April 5, 2019
This week, the Federal Trade Commission (“FTC”) announced that it had reached a settlement of charges that it had brought against a company and its owner for practices that the FTC alleged violated negative option and online review laws.
What was the nature of the alleged online review law violations?
According to the FTC, UrthBox, Inc. (“UrthBox”) violated the Federal Trade Commission Act through its practice of conducting an incentive program to induce customers to post positive reviews about its various snack products on myriad websites and social media platforms, including on the Better Business Bureau’s (“BBB”) website. This practice was enhanced by UrthBox’s customer service representatives’ policy of offering free snack boxes to customers that contacted the company if the customers agreed to post positive reviews on the BBB’s website. The customer service representatives were incentivized with cash bonuses for each positive review that they induced customers to post. The FTC also took issue with the fact that reviewers did not disclose that they were provided free snack boxes for their reviews, causing potential confusion to prospective customers concerning whether the reviews were independent in nature. In addition, UrthBox had no internal policy to monitor reviewers’ posts.
The FTC also alleged that UrthBox violated the Restore Online Shoppers’ Confidence Act (“ROSCA”) through its negative option billing practices. Specifically, UrthBox promoted a free snack box trial offer through which it represented to consumers that their only expense was to pay for shipping. However, upon consummating the transaction, consumers were automatically enrolled in a six-month subscription and were charged for the entire six months’ worth of product on the first of the month immediately following the conclusion of the trial month, typically in the amount of $120. Prior to provider their billing information, customers were not provided with any clear notification of the automatic enrollment or the balloon payment billing practice associated with the subscription.
The FTC charged the owner of UrthBox personally, claiming that he controlled the practices that allegedly violated ROSCA and the FTC Act. However, the agency ultimately agreed to settle its charges against UrthBox. The settlement: (1) requires that UrthBox pay a $100,000 penalty, with such funds to be used to refund affected consumers; and (2) imposes injunctive prohibitions, preventing both UrthBox and its owner from making misrepresentations in connection with online reviews or billing practices in the future.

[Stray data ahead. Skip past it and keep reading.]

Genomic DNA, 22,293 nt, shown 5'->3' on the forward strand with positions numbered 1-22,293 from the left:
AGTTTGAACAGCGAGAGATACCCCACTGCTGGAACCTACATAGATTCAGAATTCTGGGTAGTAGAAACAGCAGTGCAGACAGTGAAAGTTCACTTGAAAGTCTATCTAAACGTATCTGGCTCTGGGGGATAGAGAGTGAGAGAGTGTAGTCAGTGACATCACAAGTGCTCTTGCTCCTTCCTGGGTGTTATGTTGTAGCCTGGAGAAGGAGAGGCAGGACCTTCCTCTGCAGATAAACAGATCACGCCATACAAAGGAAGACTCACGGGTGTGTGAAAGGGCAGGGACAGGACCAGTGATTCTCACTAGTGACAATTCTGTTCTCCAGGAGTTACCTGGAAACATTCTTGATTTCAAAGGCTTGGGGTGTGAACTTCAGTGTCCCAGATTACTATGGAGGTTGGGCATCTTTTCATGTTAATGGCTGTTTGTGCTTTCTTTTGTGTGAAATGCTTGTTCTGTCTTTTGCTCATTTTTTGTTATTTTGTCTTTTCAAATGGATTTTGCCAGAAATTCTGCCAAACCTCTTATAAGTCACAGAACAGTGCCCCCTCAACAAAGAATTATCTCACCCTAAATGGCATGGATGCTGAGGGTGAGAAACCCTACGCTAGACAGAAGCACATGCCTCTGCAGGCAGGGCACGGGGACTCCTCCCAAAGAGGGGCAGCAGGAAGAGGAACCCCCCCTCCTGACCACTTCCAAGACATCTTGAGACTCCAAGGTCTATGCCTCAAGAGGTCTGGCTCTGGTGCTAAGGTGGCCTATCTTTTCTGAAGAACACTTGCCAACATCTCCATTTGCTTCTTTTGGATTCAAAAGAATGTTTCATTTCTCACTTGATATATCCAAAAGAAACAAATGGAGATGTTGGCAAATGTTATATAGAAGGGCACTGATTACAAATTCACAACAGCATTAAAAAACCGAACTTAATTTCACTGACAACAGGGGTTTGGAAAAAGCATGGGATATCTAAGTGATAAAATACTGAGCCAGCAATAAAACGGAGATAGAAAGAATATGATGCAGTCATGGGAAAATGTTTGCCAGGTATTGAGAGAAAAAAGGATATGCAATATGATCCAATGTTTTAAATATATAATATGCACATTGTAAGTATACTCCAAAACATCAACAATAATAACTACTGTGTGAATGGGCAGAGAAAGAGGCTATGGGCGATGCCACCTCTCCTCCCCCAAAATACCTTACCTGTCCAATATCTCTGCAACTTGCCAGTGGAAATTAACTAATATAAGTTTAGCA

Staying Compliant with Online Review Laws
The FTC’s guidelines for the use of endorsements and testimonials require that online marketers fully inform consumers of any and all financial interests that reviewers have in connection with the reviews and/or endorsements that they provide. While the benefit of online consumer reviews for businesses is significant, it is important to understand the risks associated with failure to follow online review laws. Non-compliant use of such online reviews can put a business at significant legal risk. Accordingly, businesses should speak with experienced advertising counsel before featuring online product/service reviews in order to minimize the risk of legal action.
If you are interested in learning more about online review laws, or if you have been served with legal process relating to deceptive advertising, please e-mail us at firstname.lastname@example.org or call us at (212) 246-0900.
The material contained herein is provided for information purposes only and is not legal advice, nor is it a substitute for obtaining legal advice from an attorney. Each situation is unique, and you should not act or rely on any information contained herein without seeking the advice of an experienced attorney.
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